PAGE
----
Date of Award
Doctor of Philosophy (PhD)
Benjamin A. Garcia
Recent studies have identified recurrent mutations affecting the activity of polycomb repressive complex 2 (PRC2) in a variety of human tumors. These genetic lesions include point mutations in histone genes (as in pediatric high-grade glioma; pHGG), homozygous loss of core PRC2 subunits (as in malignant peripheral nerve sheath tumor; MPNST), or chromosomal translocations affecting PRC2 subunits (as in endometrial stromal sarcoma; ESS). The overarching hypothesis of this work was that the integration of histone modification and proteome analysis with available molecular diagnostic information would lead to an improved understanding of oncogenic mechanisms and reveal new immunohistochemistry (IHC) targets. We examined both artificial model systems and patient-derived cell lines to explore the consequences of these mutations, and we also developed a novel method to extract protein from formalin-fixed paraffin-embedded (FFPE) tumor tissue to enable characterization of archival specimens for which model systems are not widely available. We report that in pHGG, the oncogenic mechanism of histone H3 K27M mutation is related to a decrease in H3 K27me3 and an increase in H3 K27ac, but, critically, the H3 K27M mutation does not render the PRC2 complex inactive. In MPNST, SUZ12 or EED loss leads to a complete loss of H3 K27me3 as well as H3 K27me2, as well as a gain of H3 K27ac. The report of H3 K27me2 loss in MPNST is novel and appears to be disease-specific, and consequently represents the best IHC target to date to reliably distinguish MPNST from histologic mimics. The new FFPE workflow we developed enables faithful characterization of archival tissue samples, potentially beginning a new era of translational proteomics research. Finally, we report that in ESS, the JAZF1-SUZ12 does not lead to global PRC2 dysfunction, but may instead cause a mislocalization of PRC2 on chromatin, leading to derepression of PRC2 targets such as EMILIN3. Indeed, EMILIN3 appears to be a promising IHC marker for the differentiation of ESS from its closest histologic mimic highly cellular leiomyoma (HCL). Collectively, this body of work demonstrates the value of combining proteomic and immunohistochemical analysis of model systems and pathology specimens for translational cancer epigenetics research.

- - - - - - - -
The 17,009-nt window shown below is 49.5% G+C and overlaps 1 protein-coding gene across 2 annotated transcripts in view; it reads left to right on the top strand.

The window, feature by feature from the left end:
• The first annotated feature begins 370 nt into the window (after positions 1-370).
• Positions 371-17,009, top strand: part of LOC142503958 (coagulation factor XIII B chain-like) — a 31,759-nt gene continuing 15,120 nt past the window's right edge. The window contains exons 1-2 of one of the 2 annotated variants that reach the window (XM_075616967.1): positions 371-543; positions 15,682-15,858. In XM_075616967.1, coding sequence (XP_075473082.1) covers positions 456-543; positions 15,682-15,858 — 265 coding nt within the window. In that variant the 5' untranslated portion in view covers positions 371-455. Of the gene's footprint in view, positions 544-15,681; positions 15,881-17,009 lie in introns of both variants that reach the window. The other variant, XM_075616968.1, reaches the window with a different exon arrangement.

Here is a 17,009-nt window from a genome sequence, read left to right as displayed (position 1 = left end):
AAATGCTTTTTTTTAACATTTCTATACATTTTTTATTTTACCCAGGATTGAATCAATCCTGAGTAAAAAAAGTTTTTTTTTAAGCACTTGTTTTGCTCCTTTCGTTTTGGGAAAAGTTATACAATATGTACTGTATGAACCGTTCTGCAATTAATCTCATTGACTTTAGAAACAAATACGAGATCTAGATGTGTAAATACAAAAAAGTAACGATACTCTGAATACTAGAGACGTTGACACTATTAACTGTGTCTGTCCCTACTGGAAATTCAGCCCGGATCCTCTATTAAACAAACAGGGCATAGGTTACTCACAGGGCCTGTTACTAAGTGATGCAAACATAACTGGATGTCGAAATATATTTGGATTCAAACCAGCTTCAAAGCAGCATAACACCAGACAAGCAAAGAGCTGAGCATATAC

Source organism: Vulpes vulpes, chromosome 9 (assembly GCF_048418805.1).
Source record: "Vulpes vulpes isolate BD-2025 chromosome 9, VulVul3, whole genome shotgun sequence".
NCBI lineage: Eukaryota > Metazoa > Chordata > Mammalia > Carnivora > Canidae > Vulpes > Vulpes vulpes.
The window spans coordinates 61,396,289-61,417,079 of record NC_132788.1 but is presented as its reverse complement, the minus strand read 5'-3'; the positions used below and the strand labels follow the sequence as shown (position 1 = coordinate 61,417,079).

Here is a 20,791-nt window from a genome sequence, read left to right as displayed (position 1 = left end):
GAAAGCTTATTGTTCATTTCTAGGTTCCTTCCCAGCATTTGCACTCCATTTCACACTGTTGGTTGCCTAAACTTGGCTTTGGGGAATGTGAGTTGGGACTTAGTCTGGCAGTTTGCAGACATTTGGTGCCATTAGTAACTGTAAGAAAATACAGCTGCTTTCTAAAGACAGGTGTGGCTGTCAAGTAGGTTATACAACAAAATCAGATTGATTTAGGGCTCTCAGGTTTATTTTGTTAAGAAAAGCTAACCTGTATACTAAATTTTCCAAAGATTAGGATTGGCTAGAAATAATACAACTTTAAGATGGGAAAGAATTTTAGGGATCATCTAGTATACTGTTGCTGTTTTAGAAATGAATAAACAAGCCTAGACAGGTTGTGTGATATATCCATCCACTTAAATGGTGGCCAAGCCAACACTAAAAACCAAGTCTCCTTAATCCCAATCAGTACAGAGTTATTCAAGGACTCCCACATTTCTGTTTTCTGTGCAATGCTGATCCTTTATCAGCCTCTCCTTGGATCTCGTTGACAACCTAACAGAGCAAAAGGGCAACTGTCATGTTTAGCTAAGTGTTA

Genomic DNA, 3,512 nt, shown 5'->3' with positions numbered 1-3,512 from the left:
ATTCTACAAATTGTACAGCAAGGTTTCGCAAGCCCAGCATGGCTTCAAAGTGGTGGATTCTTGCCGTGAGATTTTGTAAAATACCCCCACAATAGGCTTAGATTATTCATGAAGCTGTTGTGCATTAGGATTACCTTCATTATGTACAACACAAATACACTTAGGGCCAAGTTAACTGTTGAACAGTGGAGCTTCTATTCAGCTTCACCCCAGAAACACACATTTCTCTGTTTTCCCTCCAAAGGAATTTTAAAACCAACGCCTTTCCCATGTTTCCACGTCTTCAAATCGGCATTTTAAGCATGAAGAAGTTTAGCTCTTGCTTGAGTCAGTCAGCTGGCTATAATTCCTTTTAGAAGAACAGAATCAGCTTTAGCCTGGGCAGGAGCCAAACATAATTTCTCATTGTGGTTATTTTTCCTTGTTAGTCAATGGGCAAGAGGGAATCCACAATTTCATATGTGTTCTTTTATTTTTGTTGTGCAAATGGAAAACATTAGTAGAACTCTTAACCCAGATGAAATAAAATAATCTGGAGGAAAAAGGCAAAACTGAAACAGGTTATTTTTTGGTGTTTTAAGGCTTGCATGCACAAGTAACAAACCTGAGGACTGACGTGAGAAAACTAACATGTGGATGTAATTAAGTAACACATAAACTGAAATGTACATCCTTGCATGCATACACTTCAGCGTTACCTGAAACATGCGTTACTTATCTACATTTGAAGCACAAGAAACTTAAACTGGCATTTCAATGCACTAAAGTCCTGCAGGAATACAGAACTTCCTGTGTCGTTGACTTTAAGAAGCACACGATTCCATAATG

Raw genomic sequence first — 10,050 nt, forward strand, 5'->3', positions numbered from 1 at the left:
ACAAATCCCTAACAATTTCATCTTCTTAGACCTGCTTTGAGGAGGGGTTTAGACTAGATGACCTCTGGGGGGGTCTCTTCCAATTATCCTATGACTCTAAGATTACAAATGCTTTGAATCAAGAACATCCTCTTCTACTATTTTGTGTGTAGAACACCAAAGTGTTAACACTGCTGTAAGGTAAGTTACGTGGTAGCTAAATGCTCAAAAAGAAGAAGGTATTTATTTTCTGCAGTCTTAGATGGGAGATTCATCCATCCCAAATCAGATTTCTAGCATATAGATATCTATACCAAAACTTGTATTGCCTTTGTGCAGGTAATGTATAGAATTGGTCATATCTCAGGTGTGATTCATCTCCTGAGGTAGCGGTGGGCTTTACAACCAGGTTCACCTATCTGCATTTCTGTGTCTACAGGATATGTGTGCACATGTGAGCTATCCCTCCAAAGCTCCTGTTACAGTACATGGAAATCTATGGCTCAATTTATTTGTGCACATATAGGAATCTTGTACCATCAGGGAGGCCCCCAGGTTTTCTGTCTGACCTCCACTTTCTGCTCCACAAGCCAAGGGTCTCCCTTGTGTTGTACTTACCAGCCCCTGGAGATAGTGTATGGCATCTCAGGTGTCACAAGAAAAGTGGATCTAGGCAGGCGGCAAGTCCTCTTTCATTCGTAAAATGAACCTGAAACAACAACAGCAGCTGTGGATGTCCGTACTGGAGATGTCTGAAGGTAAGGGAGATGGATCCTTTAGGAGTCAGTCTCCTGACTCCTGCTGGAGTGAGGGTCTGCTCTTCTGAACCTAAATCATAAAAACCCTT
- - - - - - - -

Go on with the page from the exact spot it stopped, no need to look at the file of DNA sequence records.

Marchione, Dylan M., "The Intersection Of Proteomics And Pathology For Translational Cancer Epigenetics Research" (2019). Publicly Accessible Penn Dissertations. 3626.